You can say whatever you want, but a hungry bear doesn’t care! When bears can’t find enough food in their natural habitat, they venture into ours, and that is exactly what this huge New Jersey bear did in a family’s garage.
At the beginning of the video, a black bear casually walks up the driveway as if it had done it thousands of times before. The family who got the biggest surprise (literally!) is still in their car, sounding panicked but mostly thrilled. You can hear the mother spewing curses, but you can also sense amusement in her voice. “We’re gonna need this video for our homeowners’ insurance,” she comically adds while the bear sniffs the garage door to see whether anyone is home.
As if on cue, the family shrieks when the bear lifts the barrier between him and his feast of garbage. The mother attempts to scare the bear away while her child laughs heartily, unconscious of the risk they are in. The bear scans his surroundings to pinpoint the source of the commotion. The child suggests hitting the bear, but thankfully, the mother objects by requesting that the police be called.
Linking human actions to a bear should be reserved for comedies, yet the scene begins to feel like anyone could relate to the hungry bear. As the mother worries about the children inside the house, the cuddly bear bends over (buttocks up in the air). It scratches the bottom of the garage door, and within seconds, it finally opens!
The bear then expertly takes out the trash using its mouth, as if it’s just taking a box of pizza out of the refrigerator! Unsure what to do, the family honked the car, but the bear remained unfazed. As the family chuckles in the background, the bear rummages among the trash, perhaps looking for something edible. They kept honking at the bear, which the latter ignored until they finally decided to just contact the cops.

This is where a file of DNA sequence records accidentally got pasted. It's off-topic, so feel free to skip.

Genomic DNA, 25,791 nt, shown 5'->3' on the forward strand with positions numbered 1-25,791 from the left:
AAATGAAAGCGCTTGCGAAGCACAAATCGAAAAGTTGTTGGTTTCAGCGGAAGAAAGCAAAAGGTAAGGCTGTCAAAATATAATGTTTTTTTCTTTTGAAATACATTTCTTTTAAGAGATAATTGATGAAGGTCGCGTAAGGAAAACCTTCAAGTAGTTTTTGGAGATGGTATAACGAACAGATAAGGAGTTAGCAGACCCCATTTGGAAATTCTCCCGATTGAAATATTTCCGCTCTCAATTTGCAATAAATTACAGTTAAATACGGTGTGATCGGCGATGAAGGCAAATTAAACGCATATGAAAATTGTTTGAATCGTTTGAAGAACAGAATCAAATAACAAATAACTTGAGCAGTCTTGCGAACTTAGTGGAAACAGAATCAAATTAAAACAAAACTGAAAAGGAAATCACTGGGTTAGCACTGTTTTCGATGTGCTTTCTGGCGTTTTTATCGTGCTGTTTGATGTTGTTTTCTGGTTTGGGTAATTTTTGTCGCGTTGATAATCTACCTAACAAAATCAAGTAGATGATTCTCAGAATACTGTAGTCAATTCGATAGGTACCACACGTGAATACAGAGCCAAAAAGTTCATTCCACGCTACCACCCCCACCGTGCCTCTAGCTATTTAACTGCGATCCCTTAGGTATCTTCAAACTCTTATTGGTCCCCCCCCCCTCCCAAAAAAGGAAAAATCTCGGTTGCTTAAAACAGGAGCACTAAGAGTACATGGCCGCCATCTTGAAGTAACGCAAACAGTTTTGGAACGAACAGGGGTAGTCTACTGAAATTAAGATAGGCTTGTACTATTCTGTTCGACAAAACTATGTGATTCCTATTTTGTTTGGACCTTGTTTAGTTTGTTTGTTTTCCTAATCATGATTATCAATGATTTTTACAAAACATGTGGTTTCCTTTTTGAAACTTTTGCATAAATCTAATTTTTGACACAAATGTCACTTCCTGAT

Is It Safe to Feed Bears?
A single bite of human food or trash is all it takes for a wild bear to become food-conditioned. These are not “problem” bears; rather, they are the product of incorrectly stored food. Bears who seek human food still know how to hunt naturally; human food just gives more energy than their normal meals, allowing them to spend less time foraging and gain greater weight when eating human food. Unfortunately, bears that eat human food may lose their innate fear of humans and become violent in their aim to get human food over time, posing a concern to public safety. When this occurs, the bear pays the ultimate price — death. The bear is killed.
Human food left at campgrounds, on picnic tables, offered from an outstretched hand, or in litter attracts black bears, raccoons, coyotes, squirrels, crows, and other wildlife. Don’t feed wild animals! Several issues arise when animals are fed or given access to human food.
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